March 23: Today in Royal History

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Margaret of Anjou, Queen of England; Credit – Wikipedia

March 23, 1429 – Birth of Margaret of Anjou, Queen of England, wife of King Henry VI of England, at Pont-à-Mousson, Duchy of Lorraine, now in France
In 1445, Margaret married King Henry VI of England and had one son Edward of Westminster, Prince of Wales. Margaret was one of the principal players in the Wars of the Roses, the battle for the English crown between the House of Lancaster and the House of York.  Her son was killed at the Battle of Tewkesbury where Margaret led the Lancastrian forces. Her husband was sent to the Tower of London and where he died, probably murdered on orders from King Edward IV from the House of York. Margaret was imprisoned at Wallingford Castle in England while her father René, Duke of Anjou worked tirelessly to arrange his daughter’s release. In 1475, King Louis XI agreed to pay Margaret’s ransom provided that her father would cede to France his territories of Anjou, Bar, Lorraine, and Provence. Margaret returned to France and died on August 25, 1482, at the age of 53.
Unofficial Royalty: Margaret of Anjou, Queen of England

March 23, 1801 – Assassination of Paul I, Emperor of All Russia at the Mikhailovsky Castle in St. Petersburg, Russia; buried at the Peter and Paul Cathedral in St. Petersburg, Russia
Paul was the son of Grand Duchess Catherine Alexeievna (born Sophie of Anhalt-Zerbst, later Catherine II (the Great), Empress of All Russia), and was recognized by Catherine’s husband, Grand Duke Peter Feodorovich (born Karl Peter Ulrich of Holstein-Gottorp, later Peter III, Emperor of All Russia, as his son although he may be was Sergei Vasilievich Saltykov. His first wife Wilhelmine of Hesse-Darmstadt (Grand Duchess Natalia Alexeievna) died in childbirth with her only child. Paul’s second wife was Sophia Dorothea of Württemberg (Maria Feodorovna) with whom he had ten children. Paul became Emperor of All Russia upon the death of his mother Catherine II (the Great) in 1796. Paul agreed with the practices of autocracy and did not tolerate freedom of thought or resistance against autocracy. Because he overly taxed the nobility and limited their rights, the Russian nobles, by increasing numbers, were against him. Paul’s reign was becoming increasingly despotic. Eventually, the nobility reached their breaking point. On the night of March 23, 1801, at the Mikhailovsky Castle in St. Petersburg, Russia, a group of conspirators charged into the bedroom of 46-year-old Paul I, Emperor of All Russia, forced him to abdicate, and then strangled and trampled him to death.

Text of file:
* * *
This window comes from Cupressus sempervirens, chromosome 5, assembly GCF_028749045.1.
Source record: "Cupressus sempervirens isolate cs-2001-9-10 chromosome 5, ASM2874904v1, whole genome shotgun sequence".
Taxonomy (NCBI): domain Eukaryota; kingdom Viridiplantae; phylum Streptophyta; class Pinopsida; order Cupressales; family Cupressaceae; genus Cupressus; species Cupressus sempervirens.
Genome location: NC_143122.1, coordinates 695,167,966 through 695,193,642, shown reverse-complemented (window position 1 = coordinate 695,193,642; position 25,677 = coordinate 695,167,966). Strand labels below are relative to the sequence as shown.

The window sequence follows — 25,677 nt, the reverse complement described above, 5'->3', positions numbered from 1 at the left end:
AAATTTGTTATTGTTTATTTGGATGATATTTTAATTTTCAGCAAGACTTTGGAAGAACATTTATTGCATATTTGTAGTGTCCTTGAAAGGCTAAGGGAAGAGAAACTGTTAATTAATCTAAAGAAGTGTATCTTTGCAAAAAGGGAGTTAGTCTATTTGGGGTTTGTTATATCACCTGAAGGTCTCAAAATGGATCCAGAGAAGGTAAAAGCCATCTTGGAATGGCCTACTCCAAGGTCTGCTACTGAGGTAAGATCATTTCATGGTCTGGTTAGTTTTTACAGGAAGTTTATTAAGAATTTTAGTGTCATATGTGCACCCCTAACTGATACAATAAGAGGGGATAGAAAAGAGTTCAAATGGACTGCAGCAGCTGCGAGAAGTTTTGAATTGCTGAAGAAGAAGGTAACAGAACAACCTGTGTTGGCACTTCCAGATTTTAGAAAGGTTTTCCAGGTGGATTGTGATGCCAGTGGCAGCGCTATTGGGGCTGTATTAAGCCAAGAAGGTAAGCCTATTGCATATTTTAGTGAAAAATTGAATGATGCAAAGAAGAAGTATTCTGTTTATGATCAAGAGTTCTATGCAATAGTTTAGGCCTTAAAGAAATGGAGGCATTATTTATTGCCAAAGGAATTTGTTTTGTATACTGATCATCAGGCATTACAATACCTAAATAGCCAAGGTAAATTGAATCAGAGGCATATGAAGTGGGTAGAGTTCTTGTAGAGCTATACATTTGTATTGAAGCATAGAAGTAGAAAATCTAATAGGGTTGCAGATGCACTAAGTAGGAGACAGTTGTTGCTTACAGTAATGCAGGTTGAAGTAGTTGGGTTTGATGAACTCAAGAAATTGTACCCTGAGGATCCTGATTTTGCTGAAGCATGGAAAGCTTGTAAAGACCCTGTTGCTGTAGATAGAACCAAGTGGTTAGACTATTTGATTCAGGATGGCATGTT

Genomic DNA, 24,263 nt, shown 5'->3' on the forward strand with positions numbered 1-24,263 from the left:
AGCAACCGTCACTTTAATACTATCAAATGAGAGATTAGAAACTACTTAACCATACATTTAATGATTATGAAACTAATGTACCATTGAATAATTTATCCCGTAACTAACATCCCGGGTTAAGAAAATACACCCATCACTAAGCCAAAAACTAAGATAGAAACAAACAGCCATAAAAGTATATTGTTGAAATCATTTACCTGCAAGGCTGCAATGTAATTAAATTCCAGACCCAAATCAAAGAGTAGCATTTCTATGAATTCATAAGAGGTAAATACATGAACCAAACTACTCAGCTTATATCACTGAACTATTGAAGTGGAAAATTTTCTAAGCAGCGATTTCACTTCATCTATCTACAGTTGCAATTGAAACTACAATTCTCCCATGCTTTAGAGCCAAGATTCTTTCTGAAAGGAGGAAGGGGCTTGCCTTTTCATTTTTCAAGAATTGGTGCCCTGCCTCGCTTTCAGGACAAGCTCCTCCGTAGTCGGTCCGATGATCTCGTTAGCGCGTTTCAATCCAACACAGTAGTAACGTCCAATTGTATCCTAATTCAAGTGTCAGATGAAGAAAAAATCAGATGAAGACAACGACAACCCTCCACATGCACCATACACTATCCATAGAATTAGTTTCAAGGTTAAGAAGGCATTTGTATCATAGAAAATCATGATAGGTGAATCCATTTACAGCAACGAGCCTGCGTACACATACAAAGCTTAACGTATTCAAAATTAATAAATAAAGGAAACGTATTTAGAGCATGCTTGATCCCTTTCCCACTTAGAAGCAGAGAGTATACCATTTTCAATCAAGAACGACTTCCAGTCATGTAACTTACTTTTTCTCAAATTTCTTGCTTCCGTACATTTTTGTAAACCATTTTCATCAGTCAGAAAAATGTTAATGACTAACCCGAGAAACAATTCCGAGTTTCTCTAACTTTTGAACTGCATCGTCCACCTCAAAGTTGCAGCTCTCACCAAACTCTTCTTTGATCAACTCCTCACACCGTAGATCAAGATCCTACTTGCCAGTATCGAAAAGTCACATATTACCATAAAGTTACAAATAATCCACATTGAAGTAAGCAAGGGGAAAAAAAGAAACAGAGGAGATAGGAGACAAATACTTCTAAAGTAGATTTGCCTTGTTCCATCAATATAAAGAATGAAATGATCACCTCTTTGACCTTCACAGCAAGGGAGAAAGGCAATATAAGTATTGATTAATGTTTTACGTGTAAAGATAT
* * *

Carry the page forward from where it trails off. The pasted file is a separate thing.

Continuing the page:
Unofficial Royalty: Assassination of Paul I, Emperor of All Russia
Unofficial Royalty: Paul I, Emperor of All Russia

March 23, 1818 – Death of Princess Augusta of Wales, Duchess of Brunswick-Wolfenbüttel, daughter of Frederick, Prince of Wales, at Hanover Square in London, England; buried in the Royal Vault at St. George’s Chapel at Windsor Castle in Windsor, England
Augusta was the elder sister of King George III of the United Kingdom. She married Karl Wilhelm Ferdinand, the future Duke of Brunswick-Wolfenbüttel. The couple had seven children including Caroline who married her first cousin, the future King George IV of the United Kingdom. (The marriage was a disaster.) Augusta never fully adapted to life in Brunswick nor was she well-liked. Any popularity she had was damaged by the fact that her three eldest sons were born with handicaps. Although Augusta reported to her brother King George III that her marriage was happy, in truth it was unhappy. Karl found Augusta dull and preferred to spend time with his mistresses. After her husband was killed during the Napoleonic Wars and BrunswickWolfenbüttel was occupied by the French, Augusta escaped to Sweden. Her brother King George III sent a British naval ship to transport his sister back home to England. Augusta lived in London with her daughter Caroline, Princess of Wales. Augusta got to know her granddaughter Princess Charlotte of Wales, who told her grandmother upon their first meeting “that she was the merriest old woman she ever saw.” Caroline died on March 23, 1813, at the age of 75.
Unofficial Royalty: Princess Augusta of Wales, Duchess of Brunswick-Wolfenbüttel

March 23, 1897 – Death of Sophie of the Netherlands, Grand Duchess of Saxe-Weimar-Eisenach, wife of Karl Alexander, Grand Duke of Saxe-Weimar-Eisenach, in Weimar, Grand Duchy of Saxe-Weimar-Eisenach now in Thuringia, Germany; buried in the Weimarer Fürstengruft in the Historical Cemetery in Weimar